A longer time frame can sometimes help justify high pay. For example, Occidental Petroleum (OXY) Chief Executive Ray Irani has pulled in $341.1 million in compensation in the last 10 years, according to data provider Capital IQ. (Capital IQ’s compensation measurement includes cash compensation and stock awards, but excludes stock options.) But his shareholders have been rewarded, with their shares up 580% in the last decade, and $54.5 billion has been added to Occidental’s market capitalization.
Apple’s (AAPL) Steve Jobs can boast of more cost-effective results. He has earned $162.3 million in the last 10 years, but Apple stock is up 860% in that decade and $153.4 billion has been added to Apple’s market value.
But for every Jobs or Irani, there is a Jeffrey Immelt. The General Electric (GE) chief executive has earned $125.5 million in the last decade, but shareholders have seen GE’s market cap shrink $217 billion and their shares have fallen 58%.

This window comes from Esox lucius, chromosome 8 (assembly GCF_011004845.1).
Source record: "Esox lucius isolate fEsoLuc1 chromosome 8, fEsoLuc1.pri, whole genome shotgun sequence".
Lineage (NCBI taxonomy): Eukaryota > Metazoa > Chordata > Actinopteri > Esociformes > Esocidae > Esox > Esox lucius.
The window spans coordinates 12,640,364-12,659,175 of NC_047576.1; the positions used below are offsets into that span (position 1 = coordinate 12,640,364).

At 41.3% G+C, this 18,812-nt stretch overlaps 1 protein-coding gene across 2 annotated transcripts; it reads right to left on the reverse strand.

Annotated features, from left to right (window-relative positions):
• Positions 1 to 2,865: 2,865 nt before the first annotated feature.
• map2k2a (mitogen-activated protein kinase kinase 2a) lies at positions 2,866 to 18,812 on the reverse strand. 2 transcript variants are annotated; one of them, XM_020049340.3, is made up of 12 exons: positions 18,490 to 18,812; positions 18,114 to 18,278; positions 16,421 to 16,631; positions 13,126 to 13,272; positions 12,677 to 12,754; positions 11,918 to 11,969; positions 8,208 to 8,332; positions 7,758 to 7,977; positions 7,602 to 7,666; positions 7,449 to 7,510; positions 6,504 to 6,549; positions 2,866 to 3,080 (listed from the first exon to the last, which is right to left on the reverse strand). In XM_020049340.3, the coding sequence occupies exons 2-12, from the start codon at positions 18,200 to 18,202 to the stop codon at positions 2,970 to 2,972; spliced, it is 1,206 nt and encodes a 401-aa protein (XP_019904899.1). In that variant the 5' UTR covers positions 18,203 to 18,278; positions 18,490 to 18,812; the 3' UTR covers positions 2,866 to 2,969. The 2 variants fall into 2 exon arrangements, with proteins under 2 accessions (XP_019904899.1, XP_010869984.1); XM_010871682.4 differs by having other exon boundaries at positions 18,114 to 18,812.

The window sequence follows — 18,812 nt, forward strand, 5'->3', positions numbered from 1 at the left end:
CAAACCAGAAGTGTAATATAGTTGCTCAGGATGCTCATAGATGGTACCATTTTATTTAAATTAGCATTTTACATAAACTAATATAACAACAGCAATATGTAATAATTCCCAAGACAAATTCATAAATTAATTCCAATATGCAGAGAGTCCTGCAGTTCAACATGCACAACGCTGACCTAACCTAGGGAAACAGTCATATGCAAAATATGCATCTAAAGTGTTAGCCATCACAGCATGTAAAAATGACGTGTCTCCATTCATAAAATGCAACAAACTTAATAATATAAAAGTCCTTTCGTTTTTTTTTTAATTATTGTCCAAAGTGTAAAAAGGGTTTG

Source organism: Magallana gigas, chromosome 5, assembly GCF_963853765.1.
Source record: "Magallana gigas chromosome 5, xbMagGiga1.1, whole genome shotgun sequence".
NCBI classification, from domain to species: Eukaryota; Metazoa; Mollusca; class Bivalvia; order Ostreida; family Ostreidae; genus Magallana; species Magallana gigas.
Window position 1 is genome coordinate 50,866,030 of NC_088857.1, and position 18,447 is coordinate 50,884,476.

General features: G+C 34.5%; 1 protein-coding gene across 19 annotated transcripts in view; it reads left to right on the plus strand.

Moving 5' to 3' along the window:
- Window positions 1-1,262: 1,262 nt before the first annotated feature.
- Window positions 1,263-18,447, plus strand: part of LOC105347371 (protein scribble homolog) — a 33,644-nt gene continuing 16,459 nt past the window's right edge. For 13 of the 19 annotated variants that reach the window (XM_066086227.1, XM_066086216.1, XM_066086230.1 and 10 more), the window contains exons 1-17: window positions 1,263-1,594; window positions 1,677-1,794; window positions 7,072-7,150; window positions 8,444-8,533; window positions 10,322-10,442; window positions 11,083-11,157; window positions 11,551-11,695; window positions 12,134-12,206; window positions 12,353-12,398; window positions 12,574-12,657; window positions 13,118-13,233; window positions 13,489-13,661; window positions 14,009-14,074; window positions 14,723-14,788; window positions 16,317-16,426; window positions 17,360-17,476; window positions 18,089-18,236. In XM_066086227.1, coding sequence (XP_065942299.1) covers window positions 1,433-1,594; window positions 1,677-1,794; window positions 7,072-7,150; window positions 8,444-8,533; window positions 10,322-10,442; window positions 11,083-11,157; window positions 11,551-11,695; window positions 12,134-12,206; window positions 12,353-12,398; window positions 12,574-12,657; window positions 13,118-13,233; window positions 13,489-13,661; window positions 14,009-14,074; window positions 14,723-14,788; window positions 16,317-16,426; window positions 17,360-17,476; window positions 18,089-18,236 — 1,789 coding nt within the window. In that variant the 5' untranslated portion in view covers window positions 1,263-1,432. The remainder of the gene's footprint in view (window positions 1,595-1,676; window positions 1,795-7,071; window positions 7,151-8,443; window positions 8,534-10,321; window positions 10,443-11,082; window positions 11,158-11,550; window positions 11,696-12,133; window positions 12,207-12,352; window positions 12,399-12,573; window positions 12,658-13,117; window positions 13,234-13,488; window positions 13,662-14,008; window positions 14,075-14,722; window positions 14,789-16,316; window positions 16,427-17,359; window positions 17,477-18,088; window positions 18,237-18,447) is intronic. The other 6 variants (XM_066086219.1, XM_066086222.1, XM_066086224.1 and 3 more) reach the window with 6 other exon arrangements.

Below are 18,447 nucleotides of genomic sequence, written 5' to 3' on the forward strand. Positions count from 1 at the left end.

(See the attached slide show for more examples of CEO pay and performance over the last decade.)
Short-Term or Long-Term Performance?
Infuriating to the public and even many compensation experts is the process by which CEOs profit while their companies do well, but are protected when they do poorly.
“You can’t just have the executive enjoy the upside,” says Aditi Mohapatra, an analyst with Calvert Investments, a socially responsible investment firm that has focused on reforming executive pay schemes. “Along with shareholders, they have to experience the downside as well.”
The concept of performance can be hard for boards to define. Should measures be short-term or long-term? And compared to what?
Irani can claim a job well done, but there’s no doubt his firm benefited from rising oil prices. The Corporate Library notes that seven of the 10 highest-paid CEOs in 2008 were petroleum executives.
Corporate boards may set short- and long-term objectives for their executives to meet. But a crisis, a recession, or even an unexpected boom can make those benchmarks irrelevant. Setting long-term goals is especially difficult in a volatile environment like this one, says Don Lindner, manager of executive compensation for WorldatWork, a nonprofit association of human resources professionals focused on compensation issues.